An all star cast star in visionary director Wes Anderson’s 7th film, recounting the story of how its owner (F. Murray Abraham, Amadeus) came into possession of the Grand Budapest hotel and the unruly escapades that followed…
Let me start by saying that you have to be in a certain frame of mind to watch a Wes Anderson film. He’s a polarising force amongst audiences, with his legion of devoted fans countered by his detractors. Although not without their merits, this reviewer must profess to disliking Rushmore, The Darjeeling Limited and Moonrise Kingdom, but thoroughly enjoyed The Royal Tenenbaums, albeit belatedly, and The Life Aquatic with Steve Zissou. Without a doubt, Anderson is a distinct presence within cinema, and we need more auteurs, daring to push the boundaries of what mainstream cinema can be.
In addition to all his regular players: Willem Dafoe, Bill Murray, Edward Norton, Jason Schwartzman, Adrien Brody, Jeff Goldblum, Owen Wilson and Waris Ahluwalia, he has brought in the talents of Ralph Fiennes, Harvey Keitel and Jude Law, amongst others. All give acceptable performances, particularly Ralph Fiennes and Jeff Goldblum. Tilda Swinton even redeems herself after Zero Theorem with an all too brief appearance. The cast alone is enough to draw crowds, although disappointingly many have only fleeting cameos. Fiennes is simultaneously charming and despicable. Tony Revolori, as the young Zero, is a suitable foil, although his appearance is completely incongruous to his adult counterpart. That’s a joke, right? So why did nobody laugh? None of the cast, with the exception of its lead, are given particularly much to work with. Edward Norton didn’t impress as he usually does, Wilson barely has any screen time. Bill Murray is underused, as is Jason Schwartsman having admittedly had their turns. Willem Dafoe’s performance was okay, but not as good as his role in Zissou. I am not one to question Jude Law’s somewhat uneven acting capabilities, but there was nothing to complain about here. This reviewer cannot be objective about Adrien Brody. Saoirse Ronan was sufficient, but was better in Hanna. Tom Wilkinson was just fine for the part.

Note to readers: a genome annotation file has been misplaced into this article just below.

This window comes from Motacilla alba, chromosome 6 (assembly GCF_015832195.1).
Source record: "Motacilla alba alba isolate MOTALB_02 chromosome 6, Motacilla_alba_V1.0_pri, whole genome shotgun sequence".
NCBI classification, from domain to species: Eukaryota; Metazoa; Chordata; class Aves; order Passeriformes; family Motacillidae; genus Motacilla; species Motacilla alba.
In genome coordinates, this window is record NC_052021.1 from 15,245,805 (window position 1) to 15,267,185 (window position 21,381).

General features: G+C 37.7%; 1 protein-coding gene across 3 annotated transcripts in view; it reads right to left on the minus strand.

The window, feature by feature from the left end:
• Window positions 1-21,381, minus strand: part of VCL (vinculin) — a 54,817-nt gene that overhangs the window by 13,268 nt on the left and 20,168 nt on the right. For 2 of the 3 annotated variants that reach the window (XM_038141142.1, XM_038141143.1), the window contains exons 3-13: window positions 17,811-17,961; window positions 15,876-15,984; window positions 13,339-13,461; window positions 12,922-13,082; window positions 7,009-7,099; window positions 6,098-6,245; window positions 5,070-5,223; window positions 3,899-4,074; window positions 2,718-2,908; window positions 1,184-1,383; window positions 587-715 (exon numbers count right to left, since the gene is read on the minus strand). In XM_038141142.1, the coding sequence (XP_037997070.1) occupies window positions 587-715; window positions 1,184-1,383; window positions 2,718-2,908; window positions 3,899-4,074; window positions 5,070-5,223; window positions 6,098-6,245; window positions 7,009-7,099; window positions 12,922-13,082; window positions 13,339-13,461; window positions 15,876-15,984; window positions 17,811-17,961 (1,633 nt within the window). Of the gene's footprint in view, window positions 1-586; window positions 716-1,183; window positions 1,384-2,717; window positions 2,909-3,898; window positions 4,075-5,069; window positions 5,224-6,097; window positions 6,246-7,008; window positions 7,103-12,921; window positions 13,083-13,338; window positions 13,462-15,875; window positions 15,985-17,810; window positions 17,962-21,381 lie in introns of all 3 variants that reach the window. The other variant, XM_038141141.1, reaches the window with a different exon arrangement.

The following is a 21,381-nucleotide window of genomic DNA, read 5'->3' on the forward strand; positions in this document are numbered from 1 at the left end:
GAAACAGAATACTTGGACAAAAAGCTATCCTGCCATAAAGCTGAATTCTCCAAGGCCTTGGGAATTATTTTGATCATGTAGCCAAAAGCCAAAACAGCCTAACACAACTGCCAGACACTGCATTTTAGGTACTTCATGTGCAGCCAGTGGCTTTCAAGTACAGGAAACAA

Aesthetically, it is perfectly realised and is a glory to behold, complete with stylised model exteriors and fantastic editing. Anderson deploys all his usual cinematic tropes: the high artifice, lavish sets, stilted dialogue, exquisite attention to detail, narratives within narratives, and humorous camera movements, only this time, for me, they weren’t as effective as previously. Admittedly, it’s probably his most realised film, only it doesn’t seem to amount to very much. Unlike Zissou where the camera movements through cross -sections of the boat evoked chortles, and the doll’s house sets of Moonrise Kingdom recall youthful innocence, which felt appropriate to the narrative, although his directorial stamp, proved mere excessive decoration this time around, much like the cakes Zero’s partner bakes. It’s all surface, which undoubtedly was highly intentional, but all it serves to do is distance the viewer so that you never really connect with the film, aside, perhaps, for Gustave and Zero’s scene just after escaping from prison. It’s probably some form of Brechtian device, but what do I know? The change in aspect ratio, although harking back to earlier cinema, is just plain annoying. I’m a fan of Alexander Desplat’s ‘Birth’ soundtrack, too, but personally found his work in this instance grating.
It is mildly amusing and elicited the odd wry smile from me, namely during the destruction of a ‘worthless’ Egon Schiele picture by Dmitiri, during which I regrettably prided myself on my understanding as the rest of the audience sat in silence, and the odd chuckle, such as when Gustave retracts his diatribe against immigrants, but little else. I almost willed myself not to laugh at times, so hard was he trying to provoke it from me, particularly with its supposedly humorous outbursts of profanities. I didn’t want to allow myself to join in the fun as it evoked a hoity-toity titter here or a knowing guffaw there from the audience. You could almost feel the majority of the viewers trying to appreciate the film, as if you are some way uncultured or lacking intelligence if you don’t get it. Using Gustave as a mouthpiece, Anderson comments in the film that ‘getting it’ is important.